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Where the Action Is

By Beth Hannan Rimmels

Long before the fall TV season arrived, much was written about how raw and groundbreaking Fox’s new comedy Action (airing Action airs 9:30 p.m. ET/8:30 p.m. CT on Fox) is. All anyone could talk about were the vibrator jokes and bleeped-out profanity, but that’s missing the point. What makes Action so raw and unflinching is its attitude, with or without the profanity. This satire pulls no punches. Instead, like a good boxer, it follows a jab immediately with a hard uppercut until the audience is laughing out loud, and Hollywood pretensions are on the ropes.

Jay Mohr as Peter

Action follows the career of movie producer Peter Dragon, played by Jay Mohr (the sleazy agent in Jerry Maguire). The fact that Peter is both the stereotype and epitome of maniacally egotistical Hollywood executives neither softens the material or takes it too far. Peter’s been living high and running roughshod over everyone in his tenure as the current action-film box-office golden boy. So when his latest film, Slow Torture, starts looking like a dud, his colleagues start sharpening their knives for some well-deserved payback.

One of the few who isn’t interested in taking Peter down a notch is prostitute Wendy Ward (Illeana Douglas). As a former child star, Wendy’s seen it all. She calls it like she sees it, if it doesn’t affect her tip, and Peter’s smart enough to make sure it doesn’t. Critics have delighted over the irony that the prostitute is the moral center of the show, but it’s not ironic. It’s honest. Wendy’s doesn’t buy into Tinseltown glamour. She admits to her profession, her past mistakes and when a movie stinks, unlike the rest of LA. Peter gradually starts relying on her no-bull advice and soon makes her an executive at Dragonfire Films, much to the chagrin of Stuart (Jack Plotnick), his obsequious president of production.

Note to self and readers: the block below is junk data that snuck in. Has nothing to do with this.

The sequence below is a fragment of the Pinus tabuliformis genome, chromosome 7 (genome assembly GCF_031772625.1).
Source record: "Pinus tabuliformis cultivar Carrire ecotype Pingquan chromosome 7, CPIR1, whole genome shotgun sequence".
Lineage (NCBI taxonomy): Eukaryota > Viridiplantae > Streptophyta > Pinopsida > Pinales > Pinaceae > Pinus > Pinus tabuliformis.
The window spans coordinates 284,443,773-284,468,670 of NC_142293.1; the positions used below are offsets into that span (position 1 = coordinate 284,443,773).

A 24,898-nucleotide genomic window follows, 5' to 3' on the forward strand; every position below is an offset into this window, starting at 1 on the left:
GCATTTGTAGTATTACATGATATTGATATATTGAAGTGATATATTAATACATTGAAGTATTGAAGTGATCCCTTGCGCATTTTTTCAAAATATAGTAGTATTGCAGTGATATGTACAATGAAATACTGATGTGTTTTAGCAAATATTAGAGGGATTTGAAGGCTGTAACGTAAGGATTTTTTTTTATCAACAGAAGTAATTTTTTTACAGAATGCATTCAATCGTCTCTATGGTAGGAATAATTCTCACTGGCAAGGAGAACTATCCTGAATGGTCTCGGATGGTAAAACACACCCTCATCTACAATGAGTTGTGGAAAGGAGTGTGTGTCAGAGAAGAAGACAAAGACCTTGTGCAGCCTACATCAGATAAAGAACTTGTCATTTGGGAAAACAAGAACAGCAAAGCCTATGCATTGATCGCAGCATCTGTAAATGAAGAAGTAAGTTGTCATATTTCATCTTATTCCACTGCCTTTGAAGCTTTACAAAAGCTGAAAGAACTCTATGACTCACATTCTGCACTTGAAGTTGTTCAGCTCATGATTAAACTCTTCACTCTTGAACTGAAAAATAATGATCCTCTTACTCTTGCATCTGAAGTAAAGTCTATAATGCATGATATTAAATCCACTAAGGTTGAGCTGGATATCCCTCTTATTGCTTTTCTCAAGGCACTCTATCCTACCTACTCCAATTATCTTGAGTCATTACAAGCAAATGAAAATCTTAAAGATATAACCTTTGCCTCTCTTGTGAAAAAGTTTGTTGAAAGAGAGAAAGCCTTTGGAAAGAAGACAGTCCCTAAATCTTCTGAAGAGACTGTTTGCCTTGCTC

Wendy’s also one of two people Peter trusts and treats like a human being. The other is his Uncle Lonnie, who doubles as his security chief and chauffeur. Whoever cast veteran comedian Buddy Hackett as Lonnie should get the prize table in the current hot LA restaurant. Hackett is still very funny but has been sadly underused in recent years. He also fits in perfectly with Action’s off-color humor. People today forget that Hackett’s nightclub routine was raunchy long before George Carlin or Lenny Bruce. With both Lonnie and Wendy on his side, Peter has a chance of making it back to the A-list.

Action has other outrageous characters as well as hysterically funny cameos by film stars including Keanu Reeves, Salma Hayek and Sandra Bullock. But don’t stay away fearing it’s too insider. While it’s dead-on in its depiction of the nuances that run Hollywood, anyone who isn’t a hermit will get the jokes. Art house faves like Hal Hartley aren’t the punchlines; Tom Hanks and O.J. Simpson are.

Action is hands-down the funniest new comedy of the fall season. Forget NBC after Frasier. This is real must-see TV.


Review 1999 Beth Hannan Rimmels. Photographs 1999 Fox.







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